On July 16, 2020, the Council on Environmental Quality (CEQ) published its long-awaited final rule to amend its regulations implementing the National Environmental Policy Act of 1969 (NEPA), introducing important changes to the 40-year-old review process. The statute requires federal agencies to take a “hard look” at the environmental impacts of certain proposed projects, but does not mandate any particular outcome. The final rule follows CEQ’s June 2018 Advanced Notice of Proposed Rulemaking (ANOPR) and the January 2020 Notice of Proposed Rulemaking (NOPR), which we previously discussed here.

Continue Reading CEQ Final Rule Overhauls NEPA Regulations

On July 6, 2020, the Supreme Court partially and temporarily overturned a nationwide injunction that prevented the U.S. Army Corps of Engineers (“Corps”) from using Nationwide Permit 12 (“NWP 12”) for construction of new oil and gas pipelines. NWP 12 authorizes “utility line activities” that have minimal impacts on jurisdictional waters under the Clean Water Act. In April 2020, a federal judge in the District of Montana, while considering challenges to the construction of the Keystone XL pipeline, completely vacated the Corps’ use of NWP 12 for all activities (including pipelines, broadband, electric, water, and sewer) until the Corps consulted with the U.S. Fish and Wildlife Service and the National Marine Fisheries Service pursuant to the Endangered Species Act. Nearly a month later, following a motion from the Corps seeking relief from that vacatur, the district court amended its April 2020 ruling to apply only to new oil and gas pipeline construction projects other than “maintenance, inspection, and repair activities” on existing pipelines.

Continue Reading Update: U.S. Supreme Court Allows Use of NWP 12

We are excited to introduce you to Troutman Pepper. Effective today, Troutman Sanders and Pepper Hamilton have merged to form a new law firm, Troutman Pepper (Troutman Pepper Hamilton Sanders LLP), with more than 1,100 attorneys in 23 cities across the country. The combination expands both the capabilities and the presence of the firm in the U.S., and notably brings additional resources to the combined firm’s Pipeline and LNG group in the Northeast, Midwest and West Coast.

Continue Reading Merger Brings Expanded Resources to Leading Pipeline Safety Practice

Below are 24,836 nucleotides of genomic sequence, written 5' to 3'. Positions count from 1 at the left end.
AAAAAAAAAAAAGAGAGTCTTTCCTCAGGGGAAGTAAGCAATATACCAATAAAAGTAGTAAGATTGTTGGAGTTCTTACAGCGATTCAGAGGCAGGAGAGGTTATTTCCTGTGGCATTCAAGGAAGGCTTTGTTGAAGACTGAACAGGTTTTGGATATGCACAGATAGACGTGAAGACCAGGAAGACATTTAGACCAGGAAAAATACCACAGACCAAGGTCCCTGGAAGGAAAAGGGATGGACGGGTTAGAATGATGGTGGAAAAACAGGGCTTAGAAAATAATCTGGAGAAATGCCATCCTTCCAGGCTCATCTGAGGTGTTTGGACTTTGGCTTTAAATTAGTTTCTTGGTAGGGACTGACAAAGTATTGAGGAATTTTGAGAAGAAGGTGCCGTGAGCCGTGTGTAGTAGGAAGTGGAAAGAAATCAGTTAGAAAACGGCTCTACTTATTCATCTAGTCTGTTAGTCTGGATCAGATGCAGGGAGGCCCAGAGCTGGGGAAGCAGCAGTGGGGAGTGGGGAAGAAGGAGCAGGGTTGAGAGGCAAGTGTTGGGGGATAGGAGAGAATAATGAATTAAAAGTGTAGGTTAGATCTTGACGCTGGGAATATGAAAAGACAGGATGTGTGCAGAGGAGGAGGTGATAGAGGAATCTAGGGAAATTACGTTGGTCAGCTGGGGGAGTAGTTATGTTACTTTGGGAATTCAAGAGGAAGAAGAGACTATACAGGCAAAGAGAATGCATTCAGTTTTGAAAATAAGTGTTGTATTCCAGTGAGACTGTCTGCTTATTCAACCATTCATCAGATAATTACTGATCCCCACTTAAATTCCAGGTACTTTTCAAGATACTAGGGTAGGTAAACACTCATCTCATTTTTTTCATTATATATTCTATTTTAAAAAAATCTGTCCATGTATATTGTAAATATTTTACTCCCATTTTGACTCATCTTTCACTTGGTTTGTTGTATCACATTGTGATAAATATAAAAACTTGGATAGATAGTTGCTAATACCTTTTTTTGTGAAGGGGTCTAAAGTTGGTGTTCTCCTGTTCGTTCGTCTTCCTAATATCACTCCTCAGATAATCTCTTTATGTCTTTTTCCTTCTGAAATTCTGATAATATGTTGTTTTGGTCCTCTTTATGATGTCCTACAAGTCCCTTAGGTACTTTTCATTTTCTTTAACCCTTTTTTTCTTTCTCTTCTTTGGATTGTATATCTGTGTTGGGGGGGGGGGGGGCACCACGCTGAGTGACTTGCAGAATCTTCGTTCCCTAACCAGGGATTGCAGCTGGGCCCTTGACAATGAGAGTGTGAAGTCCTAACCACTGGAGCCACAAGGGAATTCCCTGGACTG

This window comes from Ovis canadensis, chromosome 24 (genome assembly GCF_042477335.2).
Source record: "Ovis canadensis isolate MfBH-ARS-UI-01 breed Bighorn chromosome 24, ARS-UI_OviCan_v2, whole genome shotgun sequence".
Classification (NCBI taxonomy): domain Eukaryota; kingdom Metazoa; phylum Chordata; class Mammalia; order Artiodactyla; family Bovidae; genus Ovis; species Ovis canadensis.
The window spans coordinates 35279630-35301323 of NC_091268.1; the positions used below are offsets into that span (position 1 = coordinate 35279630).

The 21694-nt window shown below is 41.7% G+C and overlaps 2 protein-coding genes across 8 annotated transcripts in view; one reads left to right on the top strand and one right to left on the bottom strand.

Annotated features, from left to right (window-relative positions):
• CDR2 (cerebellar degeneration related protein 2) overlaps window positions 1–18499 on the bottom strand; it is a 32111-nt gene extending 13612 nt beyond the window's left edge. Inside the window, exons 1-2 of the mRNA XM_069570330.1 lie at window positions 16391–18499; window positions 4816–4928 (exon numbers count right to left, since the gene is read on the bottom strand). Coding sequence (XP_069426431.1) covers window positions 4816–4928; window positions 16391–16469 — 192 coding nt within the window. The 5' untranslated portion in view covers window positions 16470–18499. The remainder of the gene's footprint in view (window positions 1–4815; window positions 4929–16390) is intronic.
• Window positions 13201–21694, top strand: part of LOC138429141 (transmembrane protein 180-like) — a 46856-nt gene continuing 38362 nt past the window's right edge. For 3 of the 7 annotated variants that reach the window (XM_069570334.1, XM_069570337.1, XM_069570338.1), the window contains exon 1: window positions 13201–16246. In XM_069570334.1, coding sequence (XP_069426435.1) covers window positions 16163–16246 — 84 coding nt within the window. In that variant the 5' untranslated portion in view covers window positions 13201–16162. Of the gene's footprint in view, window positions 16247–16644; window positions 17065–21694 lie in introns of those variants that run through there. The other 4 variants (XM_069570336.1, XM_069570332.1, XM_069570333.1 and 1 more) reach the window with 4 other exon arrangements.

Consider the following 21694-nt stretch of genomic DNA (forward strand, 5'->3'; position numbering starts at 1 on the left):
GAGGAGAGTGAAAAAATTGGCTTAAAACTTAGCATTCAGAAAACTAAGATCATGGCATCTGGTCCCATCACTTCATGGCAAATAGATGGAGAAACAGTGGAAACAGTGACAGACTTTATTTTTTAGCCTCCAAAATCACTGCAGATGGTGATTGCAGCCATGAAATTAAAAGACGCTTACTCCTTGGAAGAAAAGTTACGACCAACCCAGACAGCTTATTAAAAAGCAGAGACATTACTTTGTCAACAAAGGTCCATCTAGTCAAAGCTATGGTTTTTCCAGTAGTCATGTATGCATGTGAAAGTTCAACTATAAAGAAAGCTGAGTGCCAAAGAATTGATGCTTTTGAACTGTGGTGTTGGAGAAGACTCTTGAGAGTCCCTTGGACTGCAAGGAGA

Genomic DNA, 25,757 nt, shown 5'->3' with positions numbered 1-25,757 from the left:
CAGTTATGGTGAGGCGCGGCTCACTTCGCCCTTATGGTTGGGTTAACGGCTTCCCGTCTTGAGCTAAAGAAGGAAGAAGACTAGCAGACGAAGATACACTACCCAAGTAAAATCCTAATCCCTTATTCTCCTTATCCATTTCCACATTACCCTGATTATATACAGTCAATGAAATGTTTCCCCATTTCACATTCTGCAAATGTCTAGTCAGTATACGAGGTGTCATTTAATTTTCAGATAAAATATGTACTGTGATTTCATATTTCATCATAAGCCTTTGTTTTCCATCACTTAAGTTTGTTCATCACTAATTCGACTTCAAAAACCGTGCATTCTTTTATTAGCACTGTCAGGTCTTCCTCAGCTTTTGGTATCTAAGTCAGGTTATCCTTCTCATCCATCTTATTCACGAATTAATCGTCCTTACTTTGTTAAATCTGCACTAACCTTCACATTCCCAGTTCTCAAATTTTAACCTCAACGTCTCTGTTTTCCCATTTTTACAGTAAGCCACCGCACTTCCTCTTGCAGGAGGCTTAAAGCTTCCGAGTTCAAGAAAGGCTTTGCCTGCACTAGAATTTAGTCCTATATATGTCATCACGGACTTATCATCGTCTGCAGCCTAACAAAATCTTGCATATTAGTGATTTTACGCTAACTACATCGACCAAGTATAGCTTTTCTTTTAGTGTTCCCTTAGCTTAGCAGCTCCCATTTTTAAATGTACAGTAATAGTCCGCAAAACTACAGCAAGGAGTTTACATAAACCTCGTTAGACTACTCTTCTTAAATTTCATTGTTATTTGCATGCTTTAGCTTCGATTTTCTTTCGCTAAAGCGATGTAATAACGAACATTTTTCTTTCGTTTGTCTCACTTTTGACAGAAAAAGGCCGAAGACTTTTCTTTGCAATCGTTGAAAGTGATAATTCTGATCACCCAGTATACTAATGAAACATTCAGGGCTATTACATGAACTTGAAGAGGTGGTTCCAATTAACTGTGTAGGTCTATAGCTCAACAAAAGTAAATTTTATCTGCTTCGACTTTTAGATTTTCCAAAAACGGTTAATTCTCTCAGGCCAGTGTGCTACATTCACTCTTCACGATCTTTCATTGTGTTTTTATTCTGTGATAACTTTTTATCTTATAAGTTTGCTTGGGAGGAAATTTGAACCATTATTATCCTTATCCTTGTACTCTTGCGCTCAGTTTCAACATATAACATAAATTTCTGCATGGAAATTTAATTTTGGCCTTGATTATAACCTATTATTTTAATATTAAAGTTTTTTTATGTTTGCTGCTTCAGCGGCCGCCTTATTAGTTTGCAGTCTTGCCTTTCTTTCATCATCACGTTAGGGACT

The U.S. Supreme Court issued its opinion in the consolidated cases U.S. Forest Service v. Cowpasture River Preservation Assn. and Atlantic Coast Pipeline LLC v. Cowpasture River Preservation Assn. addressing the U.S. Forest Service’s authority to issue authorization for the Atlantic Coast Pipeline to cross beneath the Appalachian Trail. Reversing the Fourth Circuit’s December 2018 decision, the Court held that the Forest Service has authority under the Mineral Leasing Act to grant a right-of-way on lands within the George Washington National Forest owned by the Forest Service over which the trail crosses.

Continue Reading U.S. Supreme Court Reverses Fourth Circuit, Holds U.S. Forest Service Has Authority to Grant Right-of-Way Beneath Appalachian Trail

On June 9, 2020, FERC ordered amendments to its regulations to prohibit natural gas projects authorized under Sections 3 and 7 of the Natural Gas Act (“NGA”) from commencing construction activities until after (i) the deadline for filing a request for rehearing has lapsed without a request being filed, or (ii) FERC has acted upon the merits of any timely-filed request for rehearing (“Order No. 871”). The new regulation will become effective, without any opportunity to file comments, 30 days after the Final Rule is published in the Federal Register. Because FERC’s orders on rehearing sometimes take several months, and in some cases more than a year to be issued, both liquefied natural gas (“LNG”) and natural gas pipeline projects approved by FERC could be significantly delayed from commencing construction as a result of Order No. 871. Continue Reading FERC to Block LNG, Pipeline Project Construction Until After Rehearing Process is Complete

Two months ago, we issued a post regarding oral arguments before the U.S. Court of Appeals for the Sixth Circuit in National Wildlife Federation v. Secretary of the Department of Transportation. That case asked whether approval of pipeline spill response plans by the Pipeline and Hazardous Materials Safety Administration (PHMSA) triggered consultation and review processes under the Endangered Species Act (ESA) and the National Environmental Policy Act (NEPA). In an opinion released on Friday, June 5, 2020, the Sixth Circuit answered that question in the negative. The court’s decision avoids adding another substantial burden to the review process for response plans, and, since it reaches the same result as the only other appellate court to consider the question, the decision likely will not attract the attention of the Supreme Court. Continue Reading Sixth Circuit: Spill Response Plans Do Not Trigger Endangered Species Act or NEPA Review